DBO and Moorefield entered into an owner-contractor agreement dated April 30, 2003 (the Construction Contract) by which Moorefield agreed to act as general contractor on the Best Buy Building. The scheduled completion date was August 22, 2003. The Construction Contract provided that if Moorefield failed to complete the Best Buy Building on time, then Moorefield would pay $1,500 per day in liquidated damages for the first 30 days and $2,500 per day in liquidated damages thereafter. Due to design changes, the scheduled completion date was extended to October 2003.
The plans and specifications for the Best Buy Building called for the installation of an interior concrete floor slab. The “Project Manual for the Construction of the Best Buy Store Visalia, CA—BB-529” (the Project Manual) called for installation of both vinyl composition tile (VCT) and carpet tile on top of the concrete slab. Both the VCT's and the carpet tiles would be glued onto the concrete slab using a flooring adhesive.
Moorefield entered into a subcontract with R.H. Kiggins Construction, Inc. (Kiggins Construction), to install the concrete foundation and slab for the Best Buy Building, a subcontract with George Roofing to install the roof, and a subcontract with Solo Flooring, Inc. (Solo Flooring), to install the VCT's and carpet tiles.
Moisture Vapor Emission from the Concrete Slab
Work on the Best Buy Building commenced in February 2003. One of the early construction activities was the pouring of the interior concrete slab on grade that encompassed the entire footprint of the Best Buy Building. The slab was about 30,055 square feet in area and was four inches thick.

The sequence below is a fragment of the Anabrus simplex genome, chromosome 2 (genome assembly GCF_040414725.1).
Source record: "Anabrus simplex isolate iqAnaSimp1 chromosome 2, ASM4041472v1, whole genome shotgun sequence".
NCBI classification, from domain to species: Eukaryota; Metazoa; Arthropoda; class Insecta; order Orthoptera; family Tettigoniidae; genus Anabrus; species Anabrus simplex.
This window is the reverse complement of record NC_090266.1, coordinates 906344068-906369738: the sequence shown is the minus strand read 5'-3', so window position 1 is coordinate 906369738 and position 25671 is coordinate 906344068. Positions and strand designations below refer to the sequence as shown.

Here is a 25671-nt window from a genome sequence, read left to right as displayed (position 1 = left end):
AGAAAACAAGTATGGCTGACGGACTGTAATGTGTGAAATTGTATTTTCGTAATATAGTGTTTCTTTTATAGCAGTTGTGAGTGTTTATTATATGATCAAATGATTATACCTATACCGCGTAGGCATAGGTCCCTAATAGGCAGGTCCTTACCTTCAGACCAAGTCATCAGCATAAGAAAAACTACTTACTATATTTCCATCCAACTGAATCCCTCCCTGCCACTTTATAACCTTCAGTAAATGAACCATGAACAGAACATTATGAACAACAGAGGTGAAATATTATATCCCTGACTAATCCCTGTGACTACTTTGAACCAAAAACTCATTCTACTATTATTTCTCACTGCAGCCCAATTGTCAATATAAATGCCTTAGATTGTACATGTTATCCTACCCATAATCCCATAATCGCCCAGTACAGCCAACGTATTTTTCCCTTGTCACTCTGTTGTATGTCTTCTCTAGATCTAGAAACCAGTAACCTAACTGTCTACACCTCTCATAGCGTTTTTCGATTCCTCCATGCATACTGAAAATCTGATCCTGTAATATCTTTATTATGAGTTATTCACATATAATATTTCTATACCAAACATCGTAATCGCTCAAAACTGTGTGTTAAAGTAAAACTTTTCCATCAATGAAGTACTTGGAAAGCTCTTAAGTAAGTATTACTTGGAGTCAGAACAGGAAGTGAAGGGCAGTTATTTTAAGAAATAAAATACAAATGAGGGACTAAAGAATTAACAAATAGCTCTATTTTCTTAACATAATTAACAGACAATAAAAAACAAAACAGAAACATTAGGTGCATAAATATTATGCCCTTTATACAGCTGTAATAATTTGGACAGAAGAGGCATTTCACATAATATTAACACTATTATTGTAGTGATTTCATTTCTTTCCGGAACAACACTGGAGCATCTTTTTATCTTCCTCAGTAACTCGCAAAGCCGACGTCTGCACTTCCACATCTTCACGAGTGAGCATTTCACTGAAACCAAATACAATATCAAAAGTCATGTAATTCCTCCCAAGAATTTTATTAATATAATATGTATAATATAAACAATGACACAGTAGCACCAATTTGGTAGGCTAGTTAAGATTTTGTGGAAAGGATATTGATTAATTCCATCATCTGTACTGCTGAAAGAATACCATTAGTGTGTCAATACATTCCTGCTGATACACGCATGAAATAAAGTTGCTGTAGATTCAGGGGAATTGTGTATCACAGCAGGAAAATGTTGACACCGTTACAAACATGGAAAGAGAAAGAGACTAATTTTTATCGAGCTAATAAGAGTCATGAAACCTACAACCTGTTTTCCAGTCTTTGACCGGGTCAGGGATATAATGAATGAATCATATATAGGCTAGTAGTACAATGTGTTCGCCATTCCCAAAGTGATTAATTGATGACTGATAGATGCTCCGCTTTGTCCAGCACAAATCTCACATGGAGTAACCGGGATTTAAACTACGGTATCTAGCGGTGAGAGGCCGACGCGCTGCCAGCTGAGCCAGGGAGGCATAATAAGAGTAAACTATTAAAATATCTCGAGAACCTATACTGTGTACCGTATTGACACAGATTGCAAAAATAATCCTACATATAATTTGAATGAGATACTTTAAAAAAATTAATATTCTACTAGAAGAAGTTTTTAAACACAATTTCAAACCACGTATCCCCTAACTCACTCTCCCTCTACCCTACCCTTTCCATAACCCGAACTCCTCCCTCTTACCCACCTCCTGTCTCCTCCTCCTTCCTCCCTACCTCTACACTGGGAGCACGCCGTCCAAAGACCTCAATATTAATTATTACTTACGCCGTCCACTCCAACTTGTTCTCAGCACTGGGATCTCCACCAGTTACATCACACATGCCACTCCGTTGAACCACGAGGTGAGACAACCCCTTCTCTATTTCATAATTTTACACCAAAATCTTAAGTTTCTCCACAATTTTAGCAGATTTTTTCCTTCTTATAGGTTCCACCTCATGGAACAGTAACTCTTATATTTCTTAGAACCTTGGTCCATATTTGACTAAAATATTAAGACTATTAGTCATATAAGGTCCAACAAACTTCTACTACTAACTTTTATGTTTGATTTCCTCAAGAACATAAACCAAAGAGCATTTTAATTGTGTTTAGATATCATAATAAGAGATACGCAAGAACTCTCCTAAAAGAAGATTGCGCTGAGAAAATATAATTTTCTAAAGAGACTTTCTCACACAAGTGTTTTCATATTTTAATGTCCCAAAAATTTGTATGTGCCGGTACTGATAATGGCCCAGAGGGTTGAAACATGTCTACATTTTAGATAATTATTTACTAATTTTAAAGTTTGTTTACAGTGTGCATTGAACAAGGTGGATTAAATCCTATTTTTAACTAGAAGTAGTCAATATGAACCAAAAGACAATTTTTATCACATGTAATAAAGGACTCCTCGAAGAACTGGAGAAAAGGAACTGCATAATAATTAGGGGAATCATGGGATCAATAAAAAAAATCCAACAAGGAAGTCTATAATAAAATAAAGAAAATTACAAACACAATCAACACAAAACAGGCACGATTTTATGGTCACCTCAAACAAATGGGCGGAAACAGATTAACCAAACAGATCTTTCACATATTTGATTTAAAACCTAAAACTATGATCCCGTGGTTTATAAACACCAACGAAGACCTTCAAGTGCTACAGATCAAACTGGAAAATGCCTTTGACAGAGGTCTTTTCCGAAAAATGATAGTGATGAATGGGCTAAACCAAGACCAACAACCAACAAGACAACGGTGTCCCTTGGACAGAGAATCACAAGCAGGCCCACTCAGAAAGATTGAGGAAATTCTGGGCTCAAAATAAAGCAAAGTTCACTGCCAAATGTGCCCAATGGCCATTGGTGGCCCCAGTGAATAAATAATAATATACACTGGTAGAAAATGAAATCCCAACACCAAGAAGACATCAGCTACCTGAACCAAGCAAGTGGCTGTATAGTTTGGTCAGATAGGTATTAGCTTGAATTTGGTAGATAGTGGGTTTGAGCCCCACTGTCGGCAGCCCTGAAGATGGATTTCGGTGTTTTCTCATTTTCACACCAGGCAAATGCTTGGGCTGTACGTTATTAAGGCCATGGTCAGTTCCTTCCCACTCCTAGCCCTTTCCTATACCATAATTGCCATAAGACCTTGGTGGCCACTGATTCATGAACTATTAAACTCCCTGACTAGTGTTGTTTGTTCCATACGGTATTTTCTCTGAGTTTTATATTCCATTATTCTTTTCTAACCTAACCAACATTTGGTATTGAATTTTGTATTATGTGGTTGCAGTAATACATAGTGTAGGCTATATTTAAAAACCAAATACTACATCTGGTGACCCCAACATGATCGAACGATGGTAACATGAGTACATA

Concrete slabs are porous and allow the emission of moisture vapor. The Project Manual required Moorefield to “[e]nsure concrete floors are dry” and have a maximum moisture content of five pounds per 1,000 square feet. This specification meant that before the VCT's were installed, the moisture vapor emitted from the surface of the concrete slab could not exceed five pounds of moisture vapor for every 1,000 square feet of surface. The specification applied to the VCT's. For the carpet tiles, the manufacturer's specifications of three, four, or five pounds per 1,000 square feet were used. Jay Cote, Moorefield's project manager, testified that a moisture vapor emission rate of five pounds per 1,000 square feet was treated as the specification for both VCT and carpet tile.
The American Society for Testing and Materials has approved a standard test for measuring moisture vapor emission from concrete floors. Designation: F 1869-98 states: “Use this test method to obtain a quantitative value indicating the rate of moisture vapor emission from a concrete floor and whether or not that floor is acceptable to receive resilient floor covering.[1 ] The moisture vapor emission rate only reflects the condition of the concrete floor at the time of the test. All concrete subfloors emit some amount of moisture in vapor form. Concrete moisture emission is a natural process driven by environmental conditions. All floor coverings are susceptible to failure from excessive moisture vapor emissions.” (American Society for Testing and Materials, Standard Test Method for Measuring Moisture Vapor Emission Rate of Concrete Subfloor Using Anhydrous Calcium Chloride, Designation: F 1869-98 (Aug. 1998) § 4.1.)